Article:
If you’re running a dual-boot system as so many of us do, you’ve probably run smack into a problem once or twice. How do I get that text file into Linux that I created and saved in Windows? You could email it to yourself, reboot quickly, and hope to catch it in your Linux inbox. You could use a really short “sneaker-net,” saving it to floppy for the next time you boot to Linux. Or, using the full flexibility of your favorite penguin distro, you could simply mount the Windows partition as another device in Linux and read it straight from the drive. That’s right – Linux will read those Windows partitions, provided you mount them properly.
FAT32 Windows partitions mount and function best. The last few kernel versions have seen the addition of NTFS support, though writing to an NTFS partition is still only experimental. With Win32, you can read *and* write files nearly as easily as in the native Windows by following a few simple steps.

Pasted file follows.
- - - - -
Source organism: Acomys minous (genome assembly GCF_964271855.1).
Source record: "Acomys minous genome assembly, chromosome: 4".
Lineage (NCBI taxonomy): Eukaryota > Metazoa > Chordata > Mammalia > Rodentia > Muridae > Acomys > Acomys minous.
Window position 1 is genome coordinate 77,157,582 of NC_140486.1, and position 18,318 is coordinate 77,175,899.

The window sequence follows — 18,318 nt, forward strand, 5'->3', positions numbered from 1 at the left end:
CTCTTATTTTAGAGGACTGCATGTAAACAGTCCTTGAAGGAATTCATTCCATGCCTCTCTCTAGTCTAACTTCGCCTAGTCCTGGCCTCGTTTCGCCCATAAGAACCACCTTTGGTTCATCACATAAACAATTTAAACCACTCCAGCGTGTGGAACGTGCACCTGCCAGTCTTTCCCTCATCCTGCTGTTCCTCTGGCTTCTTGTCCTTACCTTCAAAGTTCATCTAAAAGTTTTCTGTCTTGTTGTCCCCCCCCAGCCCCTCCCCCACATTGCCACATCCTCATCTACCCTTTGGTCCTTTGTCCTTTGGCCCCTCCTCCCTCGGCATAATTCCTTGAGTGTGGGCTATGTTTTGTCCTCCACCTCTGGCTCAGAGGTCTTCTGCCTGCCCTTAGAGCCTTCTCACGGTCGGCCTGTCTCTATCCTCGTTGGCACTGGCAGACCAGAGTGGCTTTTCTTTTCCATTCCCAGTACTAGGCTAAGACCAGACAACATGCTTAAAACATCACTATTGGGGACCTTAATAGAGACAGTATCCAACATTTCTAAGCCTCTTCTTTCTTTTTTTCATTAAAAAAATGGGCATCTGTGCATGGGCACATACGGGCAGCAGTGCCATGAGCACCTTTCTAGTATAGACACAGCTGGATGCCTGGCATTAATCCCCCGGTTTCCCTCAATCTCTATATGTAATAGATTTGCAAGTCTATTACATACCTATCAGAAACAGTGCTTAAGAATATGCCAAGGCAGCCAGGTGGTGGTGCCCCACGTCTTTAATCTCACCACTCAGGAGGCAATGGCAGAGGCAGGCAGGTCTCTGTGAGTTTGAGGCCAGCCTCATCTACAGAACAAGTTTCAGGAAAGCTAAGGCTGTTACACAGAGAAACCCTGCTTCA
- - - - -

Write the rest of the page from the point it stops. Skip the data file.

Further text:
I’ll show you how my machine is set up as a guide.
I’ve created a directory in Linux – /mnt/winc. This is just as it appears: my C: Windows partition. To create the directory, open a console and log in as root ["su" followed by the root password]. Change directory to /mnt [cd /mnt], and enter the command “mkdir winc” [no quotes]. You’ve created, in effect, a directory that all the Windows data on your C: partition will eventually be stuffed into.
Now mount the Windows partition with the following command:
mount -t vfat /dev/hda1 /mnt/winc.
This command simply says, “Mount the device of filesystem type Win32 ["-t vfat"] found on the first partition of the first hard drive ["/dev/hda1"] in the Linux directory /mnt/winc. If you’re creating the Linux directory for the first time, the two commands can be joined:
mkdir /mnt/winc; mount -t vfat /dev/hda1 /mnt/winc.
The “mkdir” command only needs to be used the first time.
Now you can read from and write to that Windows partition to your heart’s content. When you’re done with the Windows file, you can unmount the partition using umount /mnt/winc.
As with all else Linux, there are a few caveats. This example only illustrates mounting the C: Windows partition, which is almost always the first partition on the first hard drive. Other Windows partitions will follow a naming convention in Linux that will, at first, make no sense. Feel free to play but, as always, play prudently.